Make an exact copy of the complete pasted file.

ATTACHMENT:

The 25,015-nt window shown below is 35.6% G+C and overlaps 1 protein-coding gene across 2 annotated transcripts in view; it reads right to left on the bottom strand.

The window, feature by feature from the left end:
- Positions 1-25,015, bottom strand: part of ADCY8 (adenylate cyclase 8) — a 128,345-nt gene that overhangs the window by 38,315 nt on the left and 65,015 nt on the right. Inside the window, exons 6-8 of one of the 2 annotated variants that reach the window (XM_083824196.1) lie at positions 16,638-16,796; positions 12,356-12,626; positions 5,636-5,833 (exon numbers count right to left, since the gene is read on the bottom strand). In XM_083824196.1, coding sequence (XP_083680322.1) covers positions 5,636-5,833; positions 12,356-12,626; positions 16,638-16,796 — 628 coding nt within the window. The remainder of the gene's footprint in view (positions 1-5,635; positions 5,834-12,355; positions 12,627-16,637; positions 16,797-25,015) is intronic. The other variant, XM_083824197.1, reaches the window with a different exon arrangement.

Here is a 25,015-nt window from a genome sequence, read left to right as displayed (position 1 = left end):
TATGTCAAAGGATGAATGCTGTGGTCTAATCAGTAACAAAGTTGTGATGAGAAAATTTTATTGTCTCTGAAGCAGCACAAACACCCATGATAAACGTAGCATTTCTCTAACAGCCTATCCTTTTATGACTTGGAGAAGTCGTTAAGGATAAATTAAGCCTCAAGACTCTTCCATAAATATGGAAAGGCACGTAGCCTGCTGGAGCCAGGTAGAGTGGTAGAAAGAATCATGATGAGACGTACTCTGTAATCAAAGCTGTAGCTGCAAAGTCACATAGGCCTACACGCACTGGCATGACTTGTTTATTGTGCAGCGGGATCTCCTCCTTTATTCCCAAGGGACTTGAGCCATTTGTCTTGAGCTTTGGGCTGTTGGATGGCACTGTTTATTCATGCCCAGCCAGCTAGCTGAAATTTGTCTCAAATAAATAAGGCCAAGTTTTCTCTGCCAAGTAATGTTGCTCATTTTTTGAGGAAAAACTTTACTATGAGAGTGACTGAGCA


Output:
The 25,015-nt window shown below is 35.6% G+C and overlaps 1 protein-coding gene across 2 annotated transcripts in view; it reads right to left on the bottom strand.

The window, feature by feature from the left end:
- Positions 1-25,015, bottom strand: part of ADCY8 (adenylate cyclase 8) — a 128,345-nt gene that overhangs the window by 38,315 nt on the left and 65,015 nt on the right. Inside the window, exons 6-8 of one of the 2 annotated variants that reach the window (XM_083824196.1) lie at positions 16,638-16,796; positions 12,356-12,626; positions 5,636-5,833 (exon numbers count right to left, since the gene is read on the bottom strand). In XM_083824196.1, coding sequence (XP_083680322.1) covers positions 5,636-5,833; positions 12,356-12,626; positions 16,638-16,796 — 628 coding nt within the window. The remainder of the gene's footprint in view (positions 1-5,635; positions 5,834-12,355; positions 12,627-16,637; positions 16,797-25,015) is intronic. The other variant, XM_083824197.1, reaches the window with a different exon arrangement.

Here is a 25,015-nt window from a genome sequence, read left to right as displayed (position 1 = left end):
TATGTCAAAGGATGAATGCTGTGGTCTAATCAGTAACAAAGTTGTGATGAGAAAATTTTATTGTCTCTGAAGCAGCACAAACACCCATGATAAACGTAGCATTTCTCTAACAGCCTATCCTTTTATGACTTGGAGAAGTCGTTAAGGATAAATTAAGCCTCAAGACTCTTCCATAAATATGGAAAGGCACGTAGCCTGCTGGAGCCAGGTAGAGTGGTAGAAAGAATCATGATGAGACGTACTCTGTAATCAAAGCTGTAGCTGCAAAGTCACATAGGCCTACACGCACTGGCATGACTTGTTTATTGTGCAGCGGGATCTCCTCCTTTATTCCCAAGGGACTTGAGCCATTTGTCTTGAGCTTTGGGCTGTTGGATGGCACTGTTTATTCATGCCCAGCCAGCTAGCTGAAATTTGTCTCAAATAAATAAGGCCAAGTTTTCTCTGCCAAGTAATGTTGCTCATTTTTTGAGGAAAAACTTTACTATGAGAGTGACTGAGCA